KYOTO, Japan (AFP) – Foreign ministers from the Group of Eight industrial powers called Friday on Iran and North Korea to end their nuclear programmes, officials said.
The foreign ministers were also discussing the political turmoil in Zimbabwe ahead of its controversial election later in the day as they met in a former imperial palace in Kyoto.
US Secretary of State Condoleezza Rice and top diplomats from Britain, Canada, France, Germany, Italy, Japan and Russia gathered a day after North Korea submitted a long-overdue declaration on its nuclear programme.
“The important thing is to thoroughly verify it and lead to our final objective of abandonment of nuclear weapons,” Japanese Foreign Minister Masahiko Komura told reporters during a break from talks.
He said the ministers also supported Japan’s push for North Korea to do more to resolve an emotional dispute on the fate of Japanese civilians whom the communist regime kidnapped in the 1970s and 1980s to train its spies.
Japan had opposed the US decision on Thursday to remove North Korea from its list of state sponsors of terrorism due to the abduction issue. Pyongyang returned five abductees in 2002 but Japan contends that more are alive.
“All of the participants showed support for us. The issue is important not only for Japan — it is a human rights issue for the international community,” Komura said.
North Korea was expected Friday to demolish part of a nuclear facility to showcase its commitment to denuclearisation under a six-nation aid-for-disarmament deal reached last year.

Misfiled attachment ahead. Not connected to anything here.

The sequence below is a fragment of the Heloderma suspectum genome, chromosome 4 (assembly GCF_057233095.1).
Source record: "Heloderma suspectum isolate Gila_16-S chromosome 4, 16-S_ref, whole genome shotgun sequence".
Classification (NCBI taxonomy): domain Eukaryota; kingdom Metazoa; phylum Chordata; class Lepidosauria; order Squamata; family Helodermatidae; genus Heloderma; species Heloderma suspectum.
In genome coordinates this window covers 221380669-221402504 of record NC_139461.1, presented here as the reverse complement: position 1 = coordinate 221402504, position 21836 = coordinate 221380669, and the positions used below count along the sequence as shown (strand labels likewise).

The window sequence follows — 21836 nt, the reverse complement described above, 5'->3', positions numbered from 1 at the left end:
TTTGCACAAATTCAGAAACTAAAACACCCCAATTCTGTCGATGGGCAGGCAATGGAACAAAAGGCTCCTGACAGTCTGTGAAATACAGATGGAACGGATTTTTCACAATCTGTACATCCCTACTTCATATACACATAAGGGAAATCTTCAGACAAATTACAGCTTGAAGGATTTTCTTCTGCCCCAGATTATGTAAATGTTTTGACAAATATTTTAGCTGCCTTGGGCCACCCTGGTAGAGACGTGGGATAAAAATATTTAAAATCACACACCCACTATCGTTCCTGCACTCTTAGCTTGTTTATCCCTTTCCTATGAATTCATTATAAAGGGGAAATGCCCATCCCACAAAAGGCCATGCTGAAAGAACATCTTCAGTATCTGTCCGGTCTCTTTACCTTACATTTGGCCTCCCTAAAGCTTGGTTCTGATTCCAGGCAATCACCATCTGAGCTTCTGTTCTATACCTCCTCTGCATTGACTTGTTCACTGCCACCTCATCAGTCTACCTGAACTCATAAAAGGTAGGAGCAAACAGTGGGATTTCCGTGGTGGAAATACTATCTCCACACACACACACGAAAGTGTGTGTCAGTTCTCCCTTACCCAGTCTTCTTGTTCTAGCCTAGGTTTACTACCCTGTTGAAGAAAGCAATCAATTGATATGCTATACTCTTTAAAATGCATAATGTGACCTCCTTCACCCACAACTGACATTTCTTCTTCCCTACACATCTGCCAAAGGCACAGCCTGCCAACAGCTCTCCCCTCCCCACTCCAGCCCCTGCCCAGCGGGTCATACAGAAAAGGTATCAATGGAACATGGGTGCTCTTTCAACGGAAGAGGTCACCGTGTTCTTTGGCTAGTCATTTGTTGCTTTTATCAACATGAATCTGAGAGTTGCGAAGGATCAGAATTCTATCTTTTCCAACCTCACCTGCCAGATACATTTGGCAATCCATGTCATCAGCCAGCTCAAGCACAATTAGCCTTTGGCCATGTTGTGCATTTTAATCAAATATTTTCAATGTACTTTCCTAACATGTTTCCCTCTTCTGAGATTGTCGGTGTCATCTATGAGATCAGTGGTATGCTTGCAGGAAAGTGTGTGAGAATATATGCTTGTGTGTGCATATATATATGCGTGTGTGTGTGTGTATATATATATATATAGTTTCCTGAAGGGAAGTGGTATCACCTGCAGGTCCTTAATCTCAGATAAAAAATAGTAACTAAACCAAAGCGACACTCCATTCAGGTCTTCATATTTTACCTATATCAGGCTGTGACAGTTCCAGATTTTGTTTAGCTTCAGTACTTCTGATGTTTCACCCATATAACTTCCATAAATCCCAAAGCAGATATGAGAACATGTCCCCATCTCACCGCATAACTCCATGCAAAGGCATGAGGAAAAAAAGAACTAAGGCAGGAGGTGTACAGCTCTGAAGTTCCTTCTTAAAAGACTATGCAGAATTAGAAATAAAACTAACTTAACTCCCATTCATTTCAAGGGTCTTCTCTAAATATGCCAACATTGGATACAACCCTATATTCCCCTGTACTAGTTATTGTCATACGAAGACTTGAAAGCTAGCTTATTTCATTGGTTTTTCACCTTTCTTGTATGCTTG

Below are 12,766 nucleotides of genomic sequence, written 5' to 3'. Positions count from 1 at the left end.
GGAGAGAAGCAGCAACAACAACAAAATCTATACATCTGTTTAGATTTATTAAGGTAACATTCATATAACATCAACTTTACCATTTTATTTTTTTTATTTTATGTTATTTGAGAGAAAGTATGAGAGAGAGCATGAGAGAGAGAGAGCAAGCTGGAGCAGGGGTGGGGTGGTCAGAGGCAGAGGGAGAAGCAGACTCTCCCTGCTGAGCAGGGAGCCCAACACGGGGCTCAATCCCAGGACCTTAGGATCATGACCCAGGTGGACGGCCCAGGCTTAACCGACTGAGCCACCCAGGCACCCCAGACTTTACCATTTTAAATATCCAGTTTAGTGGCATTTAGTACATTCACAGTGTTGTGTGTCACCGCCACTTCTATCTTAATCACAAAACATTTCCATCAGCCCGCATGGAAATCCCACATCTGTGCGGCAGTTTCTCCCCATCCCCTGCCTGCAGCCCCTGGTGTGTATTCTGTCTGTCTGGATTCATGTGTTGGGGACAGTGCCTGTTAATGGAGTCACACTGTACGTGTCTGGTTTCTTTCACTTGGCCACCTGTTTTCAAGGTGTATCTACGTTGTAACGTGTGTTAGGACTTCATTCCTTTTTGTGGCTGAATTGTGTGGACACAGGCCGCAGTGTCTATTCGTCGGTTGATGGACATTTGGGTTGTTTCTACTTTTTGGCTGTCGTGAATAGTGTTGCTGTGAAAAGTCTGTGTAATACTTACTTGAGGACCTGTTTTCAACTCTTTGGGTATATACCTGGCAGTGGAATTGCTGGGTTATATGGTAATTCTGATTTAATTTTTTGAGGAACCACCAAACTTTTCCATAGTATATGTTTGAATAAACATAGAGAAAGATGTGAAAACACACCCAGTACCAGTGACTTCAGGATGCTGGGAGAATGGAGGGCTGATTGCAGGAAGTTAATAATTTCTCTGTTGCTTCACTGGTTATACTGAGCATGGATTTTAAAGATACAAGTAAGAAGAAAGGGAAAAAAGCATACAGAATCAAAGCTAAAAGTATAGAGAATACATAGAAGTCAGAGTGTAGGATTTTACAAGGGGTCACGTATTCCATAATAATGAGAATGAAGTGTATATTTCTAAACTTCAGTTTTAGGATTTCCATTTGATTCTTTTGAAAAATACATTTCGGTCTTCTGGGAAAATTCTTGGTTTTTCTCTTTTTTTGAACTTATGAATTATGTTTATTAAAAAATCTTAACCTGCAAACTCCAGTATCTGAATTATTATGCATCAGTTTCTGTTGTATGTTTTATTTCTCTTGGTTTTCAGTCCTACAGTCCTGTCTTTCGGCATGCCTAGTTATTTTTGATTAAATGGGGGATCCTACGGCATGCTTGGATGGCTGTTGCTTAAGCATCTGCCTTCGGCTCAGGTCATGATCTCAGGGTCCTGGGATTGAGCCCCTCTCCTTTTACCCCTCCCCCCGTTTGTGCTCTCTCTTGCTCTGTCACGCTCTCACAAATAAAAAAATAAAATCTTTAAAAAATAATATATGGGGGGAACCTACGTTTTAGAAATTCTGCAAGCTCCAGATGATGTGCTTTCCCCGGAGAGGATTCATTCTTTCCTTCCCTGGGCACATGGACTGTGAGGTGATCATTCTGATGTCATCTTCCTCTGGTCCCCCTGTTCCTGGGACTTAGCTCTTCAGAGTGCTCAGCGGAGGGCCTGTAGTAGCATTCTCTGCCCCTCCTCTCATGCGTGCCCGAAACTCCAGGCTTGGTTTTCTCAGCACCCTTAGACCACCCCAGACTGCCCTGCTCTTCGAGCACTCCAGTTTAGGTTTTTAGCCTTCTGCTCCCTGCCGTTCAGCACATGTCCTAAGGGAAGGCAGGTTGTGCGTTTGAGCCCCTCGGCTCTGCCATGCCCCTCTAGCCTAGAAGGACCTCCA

While North Korea reaps the rewards of progress in disarmament, Western powers have been ramping up pressure on Iran, which refuses to suspend sensitive uranium enrichment.
The European Union on Monday approved sanctions stopping operations of Bank Melli, Iran’s largest financial institution, in Britain, France and Germany — the three EU countries negotiating with Tehran.
“We as the G8 will call jointly on Iran to cooperate with the international community,” Komura told reporters.
He called for a policy of “dialogue and pressure” with the Islamic republic, which says that its uranium enrichment is for peaceful purposes.
Other issues up for discussion Friday include the crisis in Zimbabwe, which heads to the polls even though President Robert Mugabe’s rival dropped out after a wave of violence.
Rice on Thursday called on Mugabe’s party to open a dialogue with the opposition led by Morgan Tsvangirai, saying that the election would not result in a “legitimate” government.
The ministers were also set to discuss the Middle East peace process and the bloodshed in Darfur.
Japan is due to hold peace talks on Wednesday with senior Israeli, Palestinian and Jordanian ministers in preparation for the July 7-9 G8 summit in the northern resort town of Toyako.
Kazuo Kodama, press secretary at Japan’s foreign ministry, said that the G8 considered Darfur, where up to 300,000 people are estimated to have died since 2003, “the greatest humanitarian crisis of the century.”
The first day of talks Thursday focused on ways to improve stability in Afghanistan, where the government is fighting a Taliban insurgency.
Japan said the G8 had agreed to spend four billion dollars in some 150 projects to develop the troubled border region between Afghanistan and Pakistan.
The G8 also encouraged Pakistan and Afghanistan to engage in dialogue to resolve growing tensions.